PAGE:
By Sue Barham and Peter Coles, Holman Fenwick Willan LLP
Sue Barham and Peter Coles at Holman Fenwick Willan highlight the legal issues surrounding modern slavery and how they are currently affecting the aviation industry.
Modern slavery is a 21st century evil and a global phenomenon. Materialism, a craving for cheap consumer goods and access to anything desired, at any time and at the lowest possible price, fuel a tendency for the vulnerable to be exploited for others’ gain. That has lead to alarming levels of slavery, servitude, forced labour and trafficking in many regions of the world. There is an increasing awareness that business has a contribution to make, not just in preventing modern slavery within its own organisations but also in identifying it within supply chains. For airlines and airports, their staff are crucially placed to assist in the identification of modern slavery. The industry has a preventative role to play therefore, but also should be aware of the potential risks of becoming complicit in trafficking and of the legal and reputational consequences that can result.
There is no single definition. The UN Declaration of Human Rights 1948 stated (Article 4): “No one shall be held in slavery or servitude; slavery and the slave trade shall be prohibited in all their forms.”
Modern slavery is an overarching term which encompasses all forms of contemporary slavery: slavery (where powers of ownership are exercised over another person), servitude (where the obligation to provide services is imposed by coercion), forced and bonded labour (where work or services are involuntarily extracted under the menace of a penalty) and human trafficking (where the travel of a person is arranged or facilitated with a view to their exploitation). Exploitation can take numerous forms; for example, the UK’s Modern Slavery Act 2015, which is highlighted in this article, provides that exploitation includes slavery, servitude, forced or compulsory labour, sexual exploitation, removal of organs, and securing services from children or other vulnerable persons. The consistent theme in modern slavery is the violation of a person’s human rights and/or the deprivation of their liberty in order to exploit them for personal or commercial gain.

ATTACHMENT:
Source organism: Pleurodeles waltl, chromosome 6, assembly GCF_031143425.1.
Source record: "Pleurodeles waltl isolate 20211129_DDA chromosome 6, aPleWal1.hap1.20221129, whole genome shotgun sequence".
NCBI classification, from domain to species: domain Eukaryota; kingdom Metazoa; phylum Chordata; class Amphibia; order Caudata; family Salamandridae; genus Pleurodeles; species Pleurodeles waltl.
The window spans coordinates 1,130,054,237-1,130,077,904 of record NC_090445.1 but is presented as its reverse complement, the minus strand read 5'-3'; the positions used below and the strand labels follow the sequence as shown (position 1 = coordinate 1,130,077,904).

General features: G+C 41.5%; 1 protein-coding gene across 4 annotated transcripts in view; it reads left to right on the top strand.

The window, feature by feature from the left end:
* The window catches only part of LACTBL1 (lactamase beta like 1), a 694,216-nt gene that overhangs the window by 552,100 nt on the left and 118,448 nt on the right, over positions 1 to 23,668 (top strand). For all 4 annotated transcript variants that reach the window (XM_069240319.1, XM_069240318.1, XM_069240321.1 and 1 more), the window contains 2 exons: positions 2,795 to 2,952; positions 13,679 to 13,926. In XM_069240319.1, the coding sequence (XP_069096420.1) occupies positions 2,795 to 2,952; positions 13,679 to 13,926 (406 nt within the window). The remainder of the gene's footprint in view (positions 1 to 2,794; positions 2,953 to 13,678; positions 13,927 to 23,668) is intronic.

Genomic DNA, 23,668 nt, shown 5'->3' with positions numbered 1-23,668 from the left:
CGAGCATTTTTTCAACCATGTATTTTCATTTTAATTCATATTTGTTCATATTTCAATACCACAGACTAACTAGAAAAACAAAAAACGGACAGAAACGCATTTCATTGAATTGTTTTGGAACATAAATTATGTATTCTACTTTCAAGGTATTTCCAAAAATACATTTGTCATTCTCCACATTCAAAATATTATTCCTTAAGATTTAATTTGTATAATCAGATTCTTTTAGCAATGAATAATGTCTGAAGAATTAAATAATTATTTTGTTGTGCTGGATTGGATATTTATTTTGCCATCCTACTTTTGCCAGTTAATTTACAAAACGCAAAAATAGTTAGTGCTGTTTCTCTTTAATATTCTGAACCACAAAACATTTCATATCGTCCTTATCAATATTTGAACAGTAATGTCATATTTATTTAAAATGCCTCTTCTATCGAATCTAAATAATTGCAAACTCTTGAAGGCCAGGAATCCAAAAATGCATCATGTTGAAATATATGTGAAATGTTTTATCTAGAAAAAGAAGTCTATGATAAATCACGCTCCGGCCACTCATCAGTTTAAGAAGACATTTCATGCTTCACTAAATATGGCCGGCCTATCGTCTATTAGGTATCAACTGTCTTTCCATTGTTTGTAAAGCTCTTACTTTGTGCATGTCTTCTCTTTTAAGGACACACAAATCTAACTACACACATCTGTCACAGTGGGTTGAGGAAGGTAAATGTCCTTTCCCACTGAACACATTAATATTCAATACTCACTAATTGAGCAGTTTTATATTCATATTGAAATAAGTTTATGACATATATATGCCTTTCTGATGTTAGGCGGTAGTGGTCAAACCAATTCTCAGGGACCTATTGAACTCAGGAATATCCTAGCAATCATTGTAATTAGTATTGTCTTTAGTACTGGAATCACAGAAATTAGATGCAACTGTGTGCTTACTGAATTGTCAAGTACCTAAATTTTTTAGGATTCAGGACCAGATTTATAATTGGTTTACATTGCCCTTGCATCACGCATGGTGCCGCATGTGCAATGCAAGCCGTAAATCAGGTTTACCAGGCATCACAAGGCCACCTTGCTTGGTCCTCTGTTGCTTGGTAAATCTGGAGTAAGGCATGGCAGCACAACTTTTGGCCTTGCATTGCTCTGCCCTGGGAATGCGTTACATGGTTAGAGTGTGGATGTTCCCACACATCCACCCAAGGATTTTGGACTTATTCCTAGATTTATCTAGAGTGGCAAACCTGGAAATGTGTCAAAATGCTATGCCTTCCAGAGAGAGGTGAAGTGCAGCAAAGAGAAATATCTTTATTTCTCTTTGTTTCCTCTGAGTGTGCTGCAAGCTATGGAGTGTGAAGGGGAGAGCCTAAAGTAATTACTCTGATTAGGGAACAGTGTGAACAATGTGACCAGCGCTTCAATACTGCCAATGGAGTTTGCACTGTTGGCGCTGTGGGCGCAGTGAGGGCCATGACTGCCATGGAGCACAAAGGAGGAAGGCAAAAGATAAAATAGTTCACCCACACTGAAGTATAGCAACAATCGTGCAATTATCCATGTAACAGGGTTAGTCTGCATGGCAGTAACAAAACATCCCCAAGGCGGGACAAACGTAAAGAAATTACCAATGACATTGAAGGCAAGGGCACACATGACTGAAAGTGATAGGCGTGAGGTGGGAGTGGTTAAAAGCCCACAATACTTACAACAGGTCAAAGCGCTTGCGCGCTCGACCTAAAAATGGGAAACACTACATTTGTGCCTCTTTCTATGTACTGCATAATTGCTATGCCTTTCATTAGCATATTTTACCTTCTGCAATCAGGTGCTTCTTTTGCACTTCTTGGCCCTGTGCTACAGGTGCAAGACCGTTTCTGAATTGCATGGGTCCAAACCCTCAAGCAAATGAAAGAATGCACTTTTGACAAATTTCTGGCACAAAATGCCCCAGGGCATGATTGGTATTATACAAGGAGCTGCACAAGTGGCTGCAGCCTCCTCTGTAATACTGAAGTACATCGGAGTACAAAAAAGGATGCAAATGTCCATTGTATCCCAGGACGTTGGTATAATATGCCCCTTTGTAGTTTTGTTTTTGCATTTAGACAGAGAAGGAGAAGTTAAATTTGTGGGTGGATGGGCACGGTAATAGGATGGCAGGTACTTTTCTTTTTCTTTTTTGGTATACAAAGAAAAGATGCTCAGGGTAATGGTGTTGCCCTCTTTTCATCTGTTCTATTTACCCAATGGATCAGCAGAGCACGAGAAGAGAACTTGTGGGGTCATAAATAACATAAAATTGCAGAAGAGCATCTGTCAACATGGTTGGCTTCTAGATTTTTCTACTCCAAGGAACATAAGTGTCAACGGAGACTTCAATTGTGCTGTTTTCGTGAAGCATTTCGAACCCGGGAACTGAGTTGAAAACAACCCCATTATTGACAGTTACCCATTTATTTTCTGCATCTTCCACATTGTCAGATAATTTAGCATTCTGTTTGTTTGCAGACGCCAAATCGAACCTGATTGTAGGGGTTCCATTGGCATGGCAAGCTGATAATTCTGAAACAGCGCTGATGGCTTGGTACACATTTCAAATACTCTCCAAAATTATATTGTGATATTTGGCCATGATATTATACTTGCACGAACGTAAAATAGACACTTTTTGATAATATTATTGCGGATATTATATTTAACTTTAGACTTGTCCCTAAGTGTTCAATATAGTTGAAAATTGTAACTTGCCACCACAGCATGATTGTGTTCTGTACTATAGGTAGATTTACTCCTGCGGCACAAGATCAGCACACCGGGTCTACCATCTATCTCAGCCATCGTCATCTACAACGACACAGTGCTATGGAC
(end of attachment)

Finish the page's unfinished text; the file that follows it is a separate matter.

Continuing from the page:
The Global Slavery Index estimates that there are 45.8 million people living in some form of modern slavery. Of those, around 58 per cent are said to live in five countries: India, China, Pakistan, Bangladesh and Uzbekistan. North Korea and Uzbekistan are estimated to top the table in terms of percentage of the population living in some form of modern slavery, at 4.3 per cent and 3.9 per cent respectively. While all statistics are capable of being challenged, there can be no doubt as to the scale of the international problem.
So what does this have to do with the aviation industry?
There are many risks of which businesses, including airlines, need to be aware:
criminal penalties can be imposed on persons involved in exploitation;
civil proceedings can be pursued if companies fail to issue statements in relation to the actions they have taken to prevent slavery;
there is a risk of litigation from victims;
there is a risk of breaching ethical procurement terms on commercial contracts; and
potential reputational risks are severe, with the danger of becoming caught up in adverse media coverage and online campaigns as well as potential issues for investor relations, which increasingly have a corporate social responsibility dimension.
Further, airlines, along with others in the transportation industries, face the specific risk that they will be utilised for the purposes of human trafficking and therefore increasingly have specific responsibilities to take care that they are not facilitating trafficking.
In Europe, regulation is found in the European Convention on Human Rights (ECHR), European Directives and national law implementing those directives. The ECHR, the key instrument of human rights law in Europe, contains prohibitions on slavery, servitude and forced or compulsory labour. EU directive 2011/36 requires EU member states to implement laws prohibiting human trafficking, providing for criminal offences punishable by imprisonment as well as for seizure of proceeds, and assistance and support to victims; EU directive 2014/95 requires implementation of national laws requiring disclosure by large undertakings of their policies and practices relating, inter alia, to respect for human rights, anti-corruption and bribery.